Â· The Osprey is usually 21-24â€ in length. Itâ€™s wingspan is usually 4â€™6â€-6â€™. It has a brown back and white belly. The Ospreyâ€™s head is white with a dark line through the eye and on the side of the face. It is found near lakes, rivers and seacoasts.
Â· The osprey was observed on a bird watching trip on September 22, 2001, between the times of 10:00 am and 10:30 pm. Mr. Russell Kovach, as well as myself saw the bird resting on power lines over the water on the lower side of the Conowingo Dam.
1. Known as the â€œFish Hawkâ€ .
2. Often misidentified, because at a distance the Osprey resembles a gull.
3. Once a fish is sighted, the osprey dives steeply and sometimes completely underwater to make a catch.
4. If an osprey makes a catch, it always adjusts the fish in its talons, so that the head of the fish faces forward.
5. Population declined drastically because of pesticides used in the â€˜50â€™s and â€˜60â€™s, but has since made a remarkable recovery.
Â· The Cedar Waxwing is usually 6Â½-8â€ in length. The cedar waxwing is a sleek, crested, brown bird. It has a black face, yellow tips on its tail, and red wax-like tips on its secondary wingtips. It is found near open woodlands, residential areas, as well as near orchards. Inhabits areas from mid-Canada through America.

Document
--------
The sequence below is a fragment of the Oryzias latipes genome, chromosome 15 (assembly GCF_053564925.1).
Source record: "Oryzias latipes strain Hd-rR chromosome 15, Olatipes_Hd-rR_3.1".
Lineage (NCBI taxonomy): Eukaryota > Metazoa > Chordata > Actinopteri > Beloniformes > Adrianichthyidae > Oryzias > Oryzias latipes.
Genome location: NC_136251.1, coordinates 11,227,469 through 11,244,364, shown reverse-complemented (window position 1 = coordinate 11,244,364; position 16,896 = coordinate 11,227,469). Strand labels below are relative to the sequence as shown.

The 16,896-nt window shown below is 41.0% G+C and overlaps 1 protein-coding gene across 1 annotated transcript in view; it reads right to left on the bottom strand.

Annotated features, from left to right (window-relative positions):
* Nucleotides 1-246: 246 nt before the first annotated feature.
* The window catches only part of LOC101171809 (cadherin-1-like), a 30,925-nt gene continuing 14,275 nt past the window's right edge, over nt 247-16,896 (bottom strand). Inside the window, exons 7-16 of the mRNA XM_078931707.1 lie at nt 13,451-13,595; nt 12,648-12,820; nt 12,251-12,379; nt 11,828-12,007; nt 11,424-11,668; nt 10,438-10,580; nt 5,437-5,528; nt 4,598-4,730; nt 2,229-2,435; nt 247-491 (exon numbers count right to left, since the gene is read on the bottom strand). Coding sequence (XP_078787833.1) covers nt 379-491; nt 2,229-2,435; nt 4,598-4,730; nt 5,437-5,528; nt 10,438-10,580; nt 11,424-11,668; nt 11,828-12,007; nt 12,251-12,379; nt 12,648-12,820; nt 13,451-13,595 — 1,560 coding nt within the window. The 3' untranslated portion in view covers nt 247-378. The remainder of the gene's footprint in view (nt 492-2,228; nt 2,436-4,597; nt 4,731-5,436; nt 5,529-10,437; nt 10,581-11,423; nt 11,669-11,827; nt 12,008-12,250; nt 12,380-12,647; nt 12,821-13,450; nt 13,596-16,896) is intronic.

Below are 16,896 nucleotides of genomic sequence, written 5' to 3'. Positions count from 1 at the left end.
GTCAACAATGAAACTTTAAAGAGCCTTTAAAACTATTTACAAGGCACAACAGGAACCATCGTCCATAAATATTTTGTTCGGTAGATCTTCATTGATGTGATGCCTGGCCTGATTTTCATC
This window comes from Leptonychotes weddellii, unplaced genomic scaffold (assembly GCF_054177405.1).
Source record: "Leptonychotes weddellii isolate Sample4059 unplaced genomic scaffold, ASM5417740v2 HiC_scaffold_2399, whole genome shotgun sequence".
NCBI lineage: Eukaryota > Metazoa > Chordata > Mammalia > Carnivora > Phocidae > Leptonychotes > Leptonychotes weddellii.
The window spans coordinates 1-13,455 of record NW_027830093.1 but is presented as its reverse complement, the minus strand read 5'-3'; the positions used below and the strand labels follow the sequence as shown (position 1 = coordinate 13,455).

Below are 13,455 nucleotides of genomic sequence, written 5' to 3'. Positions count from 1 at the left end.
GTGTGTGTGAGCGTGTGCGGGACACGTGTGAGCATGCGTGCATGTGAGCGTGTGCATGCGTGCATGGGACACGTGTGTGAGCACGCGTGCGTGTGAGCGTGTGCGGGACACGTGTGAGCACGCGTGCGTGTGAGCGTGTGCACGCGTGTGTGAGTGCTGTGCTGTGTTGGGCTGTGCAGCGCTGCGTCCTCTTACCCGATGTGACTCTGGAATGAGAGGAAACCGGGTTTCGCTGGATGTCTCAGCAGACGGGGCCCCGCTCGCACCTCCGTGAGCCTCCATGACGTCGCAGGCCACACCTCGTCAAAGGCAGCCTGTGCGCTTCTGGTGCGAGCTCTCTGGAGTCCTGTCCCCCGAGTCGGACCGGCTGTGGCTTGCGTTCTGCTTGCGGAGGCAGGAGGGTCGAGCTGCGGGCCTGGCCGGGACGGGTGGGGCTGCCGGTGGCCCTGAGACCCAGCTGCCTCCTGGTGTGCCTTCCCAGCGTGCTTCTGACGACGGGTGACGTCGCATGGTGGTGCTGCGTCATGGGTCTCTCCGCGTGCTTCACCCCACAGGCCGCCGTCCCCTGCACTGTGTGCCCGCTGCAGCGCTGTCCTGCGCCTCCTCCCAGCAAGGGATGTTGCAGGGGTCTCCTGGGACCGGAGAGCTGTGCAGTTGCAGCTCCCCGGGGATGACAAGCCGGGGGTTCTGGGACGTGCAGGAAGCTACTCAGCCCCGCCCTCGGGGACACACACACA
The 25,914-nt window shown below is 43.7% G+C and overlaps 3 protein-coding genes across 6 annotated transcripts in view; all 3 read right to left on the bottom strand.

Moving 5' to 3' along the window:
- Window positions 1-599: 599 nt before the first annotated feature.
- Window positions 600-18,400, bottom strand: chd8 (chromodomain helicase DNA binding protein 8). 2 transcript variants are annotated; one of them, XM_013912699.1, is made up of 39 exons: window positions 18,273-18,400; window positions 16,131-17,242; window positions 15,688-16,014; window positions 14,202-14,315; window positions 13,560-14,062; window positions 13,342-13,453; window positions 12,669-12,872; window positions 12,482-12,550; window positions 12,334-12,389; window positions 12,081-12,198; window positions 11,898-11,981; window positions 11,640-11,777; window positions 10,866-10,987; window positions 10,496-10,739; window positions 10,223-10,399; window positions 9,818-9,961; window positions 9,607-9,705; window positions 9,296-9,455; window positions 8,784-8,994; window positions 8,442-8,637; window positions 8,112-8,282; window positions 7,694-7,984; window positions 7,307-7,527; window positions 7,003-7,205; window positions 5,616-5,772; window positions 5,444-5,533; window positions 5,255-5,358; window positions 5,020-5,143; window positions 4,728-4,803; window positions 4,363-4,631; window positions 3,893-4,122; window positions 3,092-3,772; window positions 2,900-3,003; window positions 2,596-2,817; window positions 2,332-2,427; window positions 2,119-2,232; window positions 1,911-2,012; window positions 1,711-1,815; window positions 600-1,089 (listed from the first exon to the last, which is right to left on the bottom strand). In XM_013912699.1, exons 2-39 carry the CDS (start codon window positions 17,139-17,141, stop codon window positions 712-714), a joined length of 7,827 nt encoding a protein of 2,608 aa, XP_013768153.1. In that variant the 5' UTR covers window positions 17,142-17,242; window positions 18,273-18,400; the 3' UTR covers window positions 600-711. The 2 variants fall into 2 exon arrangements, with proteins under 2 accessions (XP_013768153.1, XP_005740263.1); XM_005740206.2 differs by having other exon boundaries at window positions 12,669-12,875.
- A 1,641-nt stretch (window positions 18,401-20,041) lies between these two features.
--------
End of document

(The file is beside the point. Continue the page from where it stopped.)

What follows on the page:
Â· The cedar Waxwing was spotted on a bird watching trip on September 22, 2001, around 9:00 am. The bird was seen on a shedding tree located on the outskirts of the dense woods of Susquehanna State Park by Mr. Kovach, as well as myself. .
1. Waxwings spend most of their time in flocks whose movements are quite erratic.
2. Enemy of Berry Farmers, because hundreds will appear at a crop of berries and eat until the entire crop is exhausted.
3. Adults store food for their young in a â€œcropâ€, a pouch located in the throat, and are able to regurgitate as many as 30 chokecherries.